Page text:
TL;DR: This review article highlights various drug delivery systems (DDS) based on biodegradable biomaterials to treat bone and/or cartilage diseases and will review their applications in osteoporosis, inflammatory arthritis, cancer and bone and cartilage tissue engineering.
Abstract: Introduction: The unique structure of bone and cartilage makes the systemic delivery of free drugs to those connective tissues very challenging. Consequently, effective and targeted delivery for bone and cartilage is of utmost importance. Engineered biodegradable polymers enable designing carriers for a targeted and temporal controlled release of one or more drugs in concentrations within the therapeutic range. Also, tissue engineering strategies can allow drug delivery to advantageously promote the in situ tissue repair. Areas covered: This review article highlights various drug delivery systems (DDS) based on biodegradable biomaterials to treat bone and/or cartilage diseases. We will review their applications in osteoporosis, inflammatory arthritis (namely osteoarthritis and rheumatoid arthritis), cancer and bone and cartilage tissue engineering. Expert opinion: The increased knowledge about biomaterials science and of the pathophysiology of diseases, biomarkers, and targets as well as the development of innovative tools has led to the design of high value-added DDS. However, some challenges persist and are mainly related to an appropriate residence time and a controlled and sustained release over a prolonged period of time of the therapeutic agents. Additionally, the poor prediction value of some preclinical animal models hinders the translation of many formulations into the clinical practice.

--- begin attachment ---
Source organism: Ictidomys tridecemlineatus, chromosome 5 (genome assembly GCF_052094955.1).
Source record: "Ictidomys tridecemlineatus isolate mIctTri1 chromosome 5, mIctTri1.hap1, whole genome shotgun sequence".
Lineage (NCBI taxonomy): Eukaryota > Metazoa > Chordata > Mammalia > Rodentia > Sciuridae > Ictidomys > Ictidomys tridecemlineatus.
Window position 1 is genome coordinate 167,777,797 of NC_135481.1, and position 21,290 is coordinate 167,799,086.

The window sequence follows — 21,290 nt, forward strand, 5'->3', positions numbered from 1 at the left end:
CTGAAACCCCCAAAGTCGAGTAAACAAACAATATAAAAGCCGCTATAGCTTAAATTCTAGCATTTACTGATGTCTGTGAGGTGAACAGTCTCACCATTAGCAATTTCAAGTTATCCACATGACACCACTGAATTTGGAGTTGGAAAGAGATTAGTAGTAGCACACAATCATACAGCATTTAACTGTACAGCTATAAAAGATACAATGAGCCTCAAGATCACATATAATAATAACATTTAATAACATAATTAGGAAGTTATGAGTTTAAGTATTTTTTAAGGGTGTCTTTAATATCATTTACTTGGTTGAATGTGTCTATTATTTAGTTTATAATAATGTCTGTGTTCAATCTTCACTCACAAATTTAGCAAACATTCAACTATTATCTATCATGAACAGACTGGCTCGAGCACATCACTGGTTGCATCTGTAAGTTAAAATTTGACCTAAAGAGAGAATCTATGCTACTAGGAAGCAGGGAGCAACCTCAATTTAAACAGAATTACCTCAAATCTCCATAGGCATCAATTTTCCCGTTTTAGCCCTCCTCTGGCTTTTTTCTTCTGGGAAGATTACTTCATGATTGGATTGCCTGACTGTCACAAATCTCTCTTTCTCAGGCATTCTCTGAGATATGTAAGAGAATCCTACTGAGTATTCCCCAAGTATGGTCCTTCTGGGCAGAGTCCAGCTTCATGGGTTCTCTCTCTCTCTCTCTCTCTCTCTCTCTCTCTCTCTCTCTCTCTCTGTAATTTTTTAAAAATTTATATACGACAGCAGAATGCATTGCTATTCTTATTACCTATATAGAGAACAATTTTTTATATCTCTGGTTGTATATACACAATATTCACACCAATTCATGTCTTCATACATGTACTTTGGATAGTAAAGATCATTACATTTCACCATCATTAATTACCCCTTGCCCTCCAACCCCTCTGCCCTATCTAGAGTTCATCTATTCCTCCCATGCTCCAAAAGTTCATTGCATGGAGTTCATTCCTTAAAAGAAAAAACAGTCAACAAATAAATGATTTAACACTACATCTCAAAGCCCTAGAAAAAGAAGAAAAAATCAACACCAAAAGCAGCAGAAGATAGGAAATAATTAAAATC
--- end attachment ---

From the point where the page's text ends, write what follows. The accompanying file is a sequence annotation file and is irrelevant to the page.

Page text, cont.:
Abstract: Contrary to NAFTA’s stated objectives, the Mexican economy has failed in its promise to create quality jobs and to address the erratic and feeble growth of workers’ income. Mexico’s global trade deficit is growing despite its increasing trade surplus with the United States, and the race to the bottom set off by NAFTA has meant nothing better than low-wage work for most Mexican workers, while benefiting large companies, the financial sector, and a thin layer of administrative and professional workers who are earning high salaries. Employment has become increasingly precarious overall, the agricultural sector has suffered a large and steady loss of employment, and real salaries remain below the levels of the early 1990s, as Mexico’s dependence on global imports grows.
Abstract: Injuries to the musculoskeletal system are common, debilitating and expensive. In many cases, healing is imperfect, which leads to chronic impairment. Gene transfer might improve repair and regeneration at sites of injury by enabling the local, sustained and potentially regulated expression of therapeutic gene products; such products include morphogens, growth factors and anti-inflammatory agents. Proteins produced endogenously as a result of gene transfer are nascent molecules that have undergone post-translational modification. In addition, gene transfer offers particular advantages for the delivery of products with an intracellular site of action, such as transcription factors and noncoding RNAs, and proteins that need to be inserted into a cell compartment, such as a membrane. Transgenes can be delivered by viral or nonviral vectors via in vivo or ex vivo protocols using progenitor or differentiated cells. The first gene transfer clinical trials for osteoarthritis and cartilage repair have already been completed. Various bone-healing protocols are at an advanced stage of development, including studies with large animals that could lead to human trials. Other applications in the repair and regeneration of skeletal muscle, intervertebral disc, meniscus, ligament and tendon are in preclinical development. In addition to scientific, medical and safety considerations, clinical translation is constrained by social, financial and logistical issues.